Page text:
Momentum Crash Supports Pipeline Sector
Breaking News — Drone attack disables Saudi crude ouput
Although we don’t normally highlight the favorable geopolitics of U.S. midstream energy infrastructure, this news does emphasize that much of the world’s crude oil comes from unstable regions. See WSJ story U.S. Insulated From Possible Supply Shock After Saudi Attack
Momentum Crash Supports Pipeline Sector
The action in equity markets last week was beneath the surface. Daily moves in the S&P500 were unremarkable, but a sharp turn in momentum stocks caused lots of churning.
The resulting shift into value was welcome news for energy investors. Momentum and Value had tracked each other reasonably well for the past year until May, when Momentum began to outperform.
Eventually midstream energy infrastructure (defined as the American Energy Independence Index, AEITR), and Value both weakened during the summer. By late August, Momentum had opened up a 14% gap against Value over the prior five months, with similar outperformance against AEITR.
As portfolio managers in the pipeline sector we often struggle to explain the moves in the stocks we own. Apart from earnings season, macroeconomic developments and fund flows dominate. This past period was especially hard to understand because 2Q19 earnings reports were generally as expected.
In September this trend has reversed (see Drop in hot stocks stirs memories of ‘quant quake’), for reasons no clearer than those that preceded it. Value is 8% ahead of Momentum since Labor Day, lifting the AEITR with it.
What’s behind this? Large pools of capital are deployed based on factor bets like Momentum and Value, relying on research that ascribes long term equity returns to them. Momentum has been outperforming Value for several years – since the peak in oil in 2014, which partly explains negative sentiment towards the energy sector since then.
During the summer, the difference in relative performance jumped sharply, leading to the recent correction. Perhaps slowing global growth has caused a reassessment of high fliers. It increasingly looks as if trade tariffs, which are simply import taxes, are spreading a chill across the world economy.
Momentum has slipped 9% against Value since August 29. This is an unusually fast correction. In 2016, Value outperformed Momentum by 10%. This lifted MLPs, with the Alerian MLP Index returning 18% that year.
If Value starts to regain favor, investors will find plenty of cheap stocks among midstream energy infrastructure.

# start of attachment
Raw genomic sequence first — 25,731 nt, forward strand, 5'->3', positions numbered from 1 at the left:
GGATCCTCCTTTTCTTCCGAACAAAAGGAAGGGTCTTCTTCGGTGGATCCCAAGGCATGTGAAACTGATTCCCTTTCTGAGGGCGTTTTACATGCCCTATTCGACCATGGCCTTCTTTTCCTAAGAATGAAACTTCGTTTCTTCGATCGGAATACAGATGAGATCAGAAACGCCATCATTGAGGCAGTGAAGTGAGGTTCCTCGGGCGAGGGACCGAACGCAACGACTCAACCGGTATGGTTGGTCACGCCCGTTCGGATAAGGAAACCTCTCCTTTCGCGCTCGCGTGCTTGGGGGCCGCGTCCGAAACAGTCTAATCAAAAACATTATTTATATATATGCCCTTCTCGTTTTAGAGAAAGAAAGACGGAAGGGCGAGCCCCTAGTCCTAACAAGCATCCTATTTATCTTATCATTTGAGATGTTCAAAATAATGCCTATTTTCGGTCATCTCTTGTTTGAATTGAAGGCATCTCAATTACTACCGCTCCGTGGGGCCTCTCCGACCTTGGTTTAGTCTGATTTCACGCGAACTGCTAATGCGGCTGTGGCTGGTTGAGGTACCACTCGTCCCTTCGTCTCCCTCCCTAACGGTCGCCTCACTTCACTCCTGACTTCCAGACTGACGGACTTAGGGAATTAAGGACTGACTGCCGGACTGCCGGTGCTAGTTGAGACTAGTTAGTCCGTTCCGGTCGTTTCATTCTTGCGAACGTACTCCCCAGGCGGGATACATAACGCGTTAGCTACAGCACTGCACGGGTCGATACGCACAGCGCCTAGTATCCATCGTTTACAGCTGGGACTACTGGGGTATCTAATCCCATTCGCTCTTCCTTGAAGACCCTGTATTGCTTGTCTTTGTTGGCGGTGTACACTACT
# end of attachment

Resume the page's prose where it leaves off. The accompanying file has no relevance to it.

Blackstone — Tallgrass
Two weeks ago Blackstone offered to acquire the 56% of Tallgrass Energy (TGE) it didn’t already own. The $19.50 per share price was below the $22.47 at which Blackstone had bought 44% earlier this year. But the sideletter allowing TGE management to sell at $26.25, regardless of the price received by other TGE shareholders, is unethical.
As we noted in Blackstone and Tallgrass Further Discredit the MLP Model, the deal exposed an ethical gulf between the prevailing standards at asset managers and the public companies we invest in. If we treated our investors the way TGE proposes to, our careers would be brief.
What’s surprising is the silence among other TGE investors as well as sell-side analysts. Few wish to risk upsetting either Blackstone or Tallgrass by pointing out the obvious. This failure to speak out is itself a disservice to clients.
Although there have been no further announcements since the proposal was made public, TGE’s stock has edged above the deal price. Some traders are betting that Blackstone will sweeten its offer. If that turns out to be the case, we’ll be happy to have helped.
We are invested in TGE
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Some time ago you did a fascinating piece on the parabolic rise in Free Cash Flow within the MLP infrastructure stocks from a base of $1 B in 2018.
Now that we are half way thru 2019, are free cash flows increasing as a result of projects coming on line and reductions in Cap X .as foreseen in your article? Thank you for all your insights.
Yes, we still see the sector as broadly on track for that FCF growth.